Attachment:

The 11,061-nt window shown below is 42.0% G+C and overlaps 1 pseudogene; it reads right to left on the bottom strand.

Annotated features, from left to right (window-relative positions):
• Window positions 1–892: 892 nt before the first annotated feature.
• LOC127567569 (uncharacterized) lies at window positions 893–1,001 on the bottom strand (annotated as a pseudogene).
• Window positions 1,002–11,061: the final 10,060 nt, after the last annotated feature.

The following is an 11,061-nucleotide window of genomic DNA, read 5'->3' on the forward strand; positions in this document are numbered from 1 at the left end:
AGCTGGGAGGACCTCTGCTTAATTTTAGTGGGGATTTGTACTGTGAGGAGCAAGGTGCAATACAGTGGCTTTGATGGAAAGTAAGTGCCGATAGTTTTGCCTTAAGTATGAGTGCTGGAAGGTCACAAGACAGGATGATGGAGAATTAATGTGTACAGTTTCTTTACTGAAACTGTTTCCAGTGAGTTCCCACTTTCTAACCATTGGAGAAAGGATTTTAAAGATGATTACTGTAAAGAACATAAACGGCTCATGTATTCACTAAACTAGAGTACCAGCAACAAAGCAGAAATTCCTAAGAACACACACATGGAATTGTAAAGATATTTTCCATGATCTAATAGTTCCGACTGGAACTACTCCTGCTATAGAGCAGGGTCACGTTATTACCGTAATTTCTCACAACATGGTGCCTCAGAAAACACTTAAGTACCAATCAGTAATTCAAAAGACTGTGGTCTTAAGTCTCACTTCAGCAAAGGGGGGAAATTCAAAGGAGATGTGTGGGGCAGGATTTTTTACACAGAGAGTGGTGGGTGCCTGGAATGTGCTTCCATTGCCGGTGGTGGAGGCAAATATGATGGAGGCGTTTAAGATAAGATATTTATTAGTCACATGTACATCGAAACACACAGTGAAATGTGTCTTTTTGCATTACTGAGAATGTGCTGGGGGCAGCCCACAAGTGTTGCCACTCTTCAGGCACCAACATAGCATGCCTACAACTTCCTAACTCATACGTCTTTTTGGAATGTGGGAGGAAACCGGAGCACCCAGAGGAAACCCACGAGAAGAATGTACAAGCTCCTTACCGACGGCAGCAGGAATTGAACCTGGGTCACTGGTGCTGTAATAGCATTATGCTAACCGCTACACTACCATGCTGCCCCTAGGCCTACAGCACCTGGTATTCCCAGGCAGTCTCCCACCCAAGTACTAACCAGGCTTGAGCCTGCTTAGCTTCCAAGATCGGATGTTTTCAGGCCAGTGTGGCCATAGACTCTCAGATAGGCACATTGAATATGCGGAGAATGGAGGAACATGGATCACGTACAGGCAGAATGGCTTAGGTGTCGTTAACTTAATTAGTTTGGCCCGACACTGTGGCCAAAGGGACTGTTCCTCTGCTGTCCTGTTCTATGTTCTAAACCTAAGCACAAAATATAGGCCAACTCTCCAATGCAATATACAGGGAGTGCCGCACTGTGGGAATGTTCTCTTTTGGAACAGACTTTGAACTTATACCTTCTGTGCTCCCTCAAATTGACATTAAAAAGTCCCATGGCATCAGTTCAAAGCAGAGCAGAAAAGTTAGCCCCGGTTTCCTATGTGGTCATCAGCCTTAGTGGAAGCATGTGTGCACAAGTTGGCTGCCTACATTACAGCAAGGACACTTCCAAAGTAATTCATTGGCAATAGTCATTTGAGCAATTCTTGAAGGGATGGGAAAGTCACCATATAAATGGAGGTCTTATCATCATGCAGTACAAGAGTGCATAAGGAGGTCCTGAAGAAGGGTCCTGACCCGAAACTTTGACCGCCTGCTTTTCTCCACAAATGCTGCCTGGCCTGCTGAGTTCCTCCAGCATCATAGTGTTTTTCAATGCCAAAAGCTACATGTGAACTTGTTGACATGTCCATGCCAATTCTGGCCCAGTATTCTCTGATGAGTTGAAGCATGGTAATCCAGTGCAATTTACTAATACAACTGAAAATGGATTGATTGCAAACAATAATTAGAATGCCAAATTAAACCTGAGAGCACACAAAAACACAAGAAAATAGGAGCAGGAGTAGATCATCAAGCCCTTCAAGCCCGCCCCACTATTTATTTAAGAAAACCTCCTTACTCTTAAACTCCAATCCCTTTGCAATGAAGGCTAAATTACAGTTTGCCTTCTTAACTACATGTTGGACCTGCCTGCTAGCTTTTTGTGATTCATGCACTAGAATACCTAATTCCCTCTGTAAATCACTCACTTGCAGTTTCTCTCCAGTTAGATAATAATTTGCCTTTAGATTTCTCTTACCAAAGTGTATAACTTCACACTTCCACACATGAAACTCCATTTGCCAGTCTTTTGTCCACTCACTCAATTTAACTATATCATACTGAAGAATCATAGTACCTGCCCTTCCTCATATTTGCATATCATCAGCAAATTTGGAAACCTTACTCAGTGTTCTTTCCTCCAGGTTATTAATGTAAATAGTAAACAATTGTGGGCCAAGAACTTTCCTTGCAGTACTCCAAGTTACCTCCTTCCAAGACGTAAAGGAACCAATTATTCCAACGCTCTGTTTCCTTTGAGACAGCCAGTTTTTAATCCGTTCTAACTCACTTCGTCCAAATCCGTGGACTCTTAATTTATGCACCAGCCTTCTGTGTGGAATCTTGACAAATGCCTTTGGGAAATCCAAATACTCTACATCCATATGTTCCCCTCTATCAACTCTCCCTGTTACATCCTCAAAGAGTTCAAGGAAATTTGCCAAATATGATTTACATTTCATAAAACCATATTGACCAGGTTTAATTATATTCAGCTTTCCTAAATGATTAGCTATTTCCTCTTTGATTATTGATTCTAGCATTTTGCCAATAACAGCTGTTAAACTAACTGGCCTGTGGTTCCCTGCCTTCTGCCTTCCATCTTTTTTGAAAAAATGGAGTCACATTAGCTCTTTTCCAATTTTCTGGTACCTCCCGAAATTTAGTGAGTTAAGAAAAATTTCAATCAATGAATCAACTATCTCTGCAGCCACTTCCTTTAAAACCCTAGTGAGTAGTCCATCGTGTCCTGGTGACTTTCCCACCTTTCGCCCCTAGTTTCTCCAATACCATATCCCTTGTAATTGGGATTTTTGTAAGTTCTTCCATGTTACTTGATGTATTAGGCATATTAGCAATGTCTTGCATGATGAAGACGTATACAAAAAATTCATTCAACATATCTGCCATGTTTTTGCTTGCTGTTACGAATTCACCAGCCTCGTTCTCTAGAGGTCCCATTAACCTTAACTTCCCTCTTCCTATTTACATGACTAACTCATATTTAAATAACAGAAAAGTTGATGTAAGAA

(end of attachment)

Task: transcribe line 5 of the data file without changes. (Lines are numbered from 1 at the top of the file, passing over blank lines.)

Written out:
• Window positions 1,002–11,061: the final 10,060 nt, after the last annotated feature.